Expert Comment: Online Safety Bill - a missed opportunity?
The Online Safety Bill is back before Parliament for its third reading. Given the potential for further amendments, it is hard to be sure of the final result, but the journey to date has exposed serious weaknesses which it will be hard to fix at this late stage. There has to be a worry this is going to be a missed opportunity to tackle the perceived problems of online harms, protect adults and children – and create a robust system of regulation that will actually achieve what is intended.
By Oxford Internet Institute Director Victoria Nash and Visiting Policy Fellow Lisa Felton.
Early aspirations were for a potentially world-leading law which could keep children safe and tackle the worst online harms. There was a wide-ranging consultation and the resulting Online Harms White Paper, released in 2019, proposed a bold new framework which would see providers of online services given an over-arching duty of care for their customers.
But along the way the Bill has gained and lost new sections, like an old synthetic Christmas tree, with half the branches missing and decorated by fighting children.
Along the way the Bill has gained and lost new sections, like an old synthetic Christmas tree, with half the branches missing and decorated by fighting children
Controversy has raged about the inclusion (and exclusion) of legal but harmful content for adults, whilst committee scrutiny has introduced valuable new measures, such as duties regarding age-gated access to online pornography, and publication of non-consensual intimate imagery. Despite a general sense of positive forward motion, it is hard not to feel important opportunities have been lost.
When the first green paper was published there was no Truth Social, no BeReal, and TikTok had yet to make its mark. It was before Frances Haugen’s whistle-blowing testimony, before Molly Russell’s tragic death, before the pandemic left us dependant on online spaces for human connection, education and work.
In these five years, we have learnt a great deal more about the best and worst features of social media and online platforms. These changes are not all reflected in the legislation. The role of platform business models is a troubling omission. The most significant gap, though, is the failure to focus on regulating online services as systems, rather than just as content hosts.
The most significant gap...is the failure to focus on regulating online services as systems, rather than just as content hosts...holding platforms responsible for the design, moderation and governance decisions
This would mean holding platforms responsible for the design, moderation and governance decisions they take, rather than simply the content they host. That content is created, shared and responded to by individuals. But the platforms decide whether and how it is amplified - who it is pushed to and what measures they might take to mitigate risk.
At present, the UK Bill tries to juggle both content and systems regulation, and as a result, does neither very well. The focus on content takes precedence throughout. This is a major missed opportunity.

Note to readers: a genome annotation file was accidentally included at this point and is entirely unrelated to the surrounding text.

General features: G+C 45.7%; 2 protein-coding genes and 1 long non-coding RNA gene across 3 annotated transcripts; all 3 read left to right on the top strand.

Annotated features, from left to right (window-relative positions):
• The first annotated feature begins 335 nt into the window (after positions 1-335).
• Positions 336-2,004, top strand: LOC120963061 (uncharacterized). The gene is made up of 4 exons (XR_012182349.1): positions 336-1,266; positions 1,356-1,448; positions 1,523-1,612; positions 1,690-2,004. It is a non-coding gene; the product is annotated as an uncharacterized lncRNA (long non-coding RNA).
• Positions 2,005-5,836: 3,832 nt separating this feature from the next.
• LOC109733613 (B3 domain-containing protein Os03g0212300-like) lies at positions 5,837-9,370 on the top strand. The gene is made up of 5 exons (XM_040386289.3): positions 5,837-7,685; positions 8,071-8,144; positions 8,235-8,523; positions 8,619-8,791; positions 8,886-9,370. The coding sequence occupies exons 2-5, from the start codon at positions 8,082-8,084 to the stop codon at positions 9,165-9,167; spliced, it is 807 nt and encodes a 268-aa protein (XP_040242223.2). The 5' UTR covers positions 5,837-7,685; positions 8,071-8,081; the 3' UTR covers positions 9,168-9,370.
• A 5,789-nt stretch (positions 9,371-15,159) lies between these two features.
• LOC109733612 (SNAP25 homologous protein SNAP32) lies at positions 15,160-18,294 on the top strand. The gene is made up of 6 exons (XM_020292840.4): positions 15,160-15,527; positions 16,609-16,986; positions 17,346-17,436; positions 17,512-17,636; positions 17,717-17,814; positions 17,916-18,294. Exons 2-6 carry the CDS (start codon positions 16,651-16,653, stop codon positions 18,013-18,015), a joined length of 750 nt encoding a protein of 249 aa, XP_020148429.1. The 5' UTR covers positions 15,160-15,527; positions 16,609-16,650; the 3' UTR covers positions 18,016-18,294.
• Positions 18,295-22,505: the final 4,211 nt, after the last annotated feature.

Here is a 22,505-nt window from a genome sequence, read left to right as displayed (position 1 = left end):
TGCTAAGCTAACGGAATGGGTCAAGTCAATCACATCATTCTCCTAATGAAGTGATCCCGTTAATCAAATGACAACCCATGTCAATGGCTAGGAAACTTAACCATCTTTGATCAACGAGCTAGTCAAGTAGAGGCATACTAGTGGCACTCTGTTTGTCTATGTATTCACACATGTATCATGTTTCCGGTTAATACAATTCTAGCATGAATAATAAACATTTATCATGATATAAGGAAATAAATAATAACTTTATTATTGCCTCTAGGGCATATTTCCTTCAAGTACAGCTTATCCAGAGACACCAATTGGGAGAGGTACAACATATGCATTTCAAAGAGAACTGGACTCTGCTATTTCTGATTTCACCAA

It is worth remembering, users of online services face a variety of risks, many of them not really reducible to problematic content. There are harmful behaviours, such as bullying, grooming or fraud. Meanwhile, there are risks to wellbeing from predatory corporate behaviour or unethical data exploitation.
Another key benefit of a systems-focused approach is that it would require companies to address risks before, rather than after, problematic content is posted. Unfortunately, the lack of a focus on systems design is not the only obvious gap in the Online Safety Bill.
The Bill addresses risks and harms, not opportunities and benefits. Online, as elsewhere, risks often go hand-in-hand with opportunities, and difficult trade-offs are involved.
Of most concern is the possibility that over-zealous application will reduce freedom of expression and access to information, despite explicit commitments to the contrary. This applies particularly to children and teenagers.
But also, the move from platform operator responsibilities to regulator responsibilities, it is vital Ofcom’s independence and expertise is protected from political interference. Current proposals allow both Parliament and the Secretary of State to intervene at key moments, which risks damaging Ofcom’s ability to assess compliance in the round.
It is not too late for change and for the UK to be a leader on a systems-based approach. A tiered-approach, based on size and reach of services may be a more proportionate way to address this. Ultimately, what is needed is a greater focus on how the services work rather than narrowly focusing on types of content. This is likely to be better adaptive to risks and drive effective results in the long term.
Hear from Professor Nash in her latest video to mark Safer Internet Day [today 7 Feb] 2023, sharing her insights on how we can make children’s voices heard more loudly in the policy space.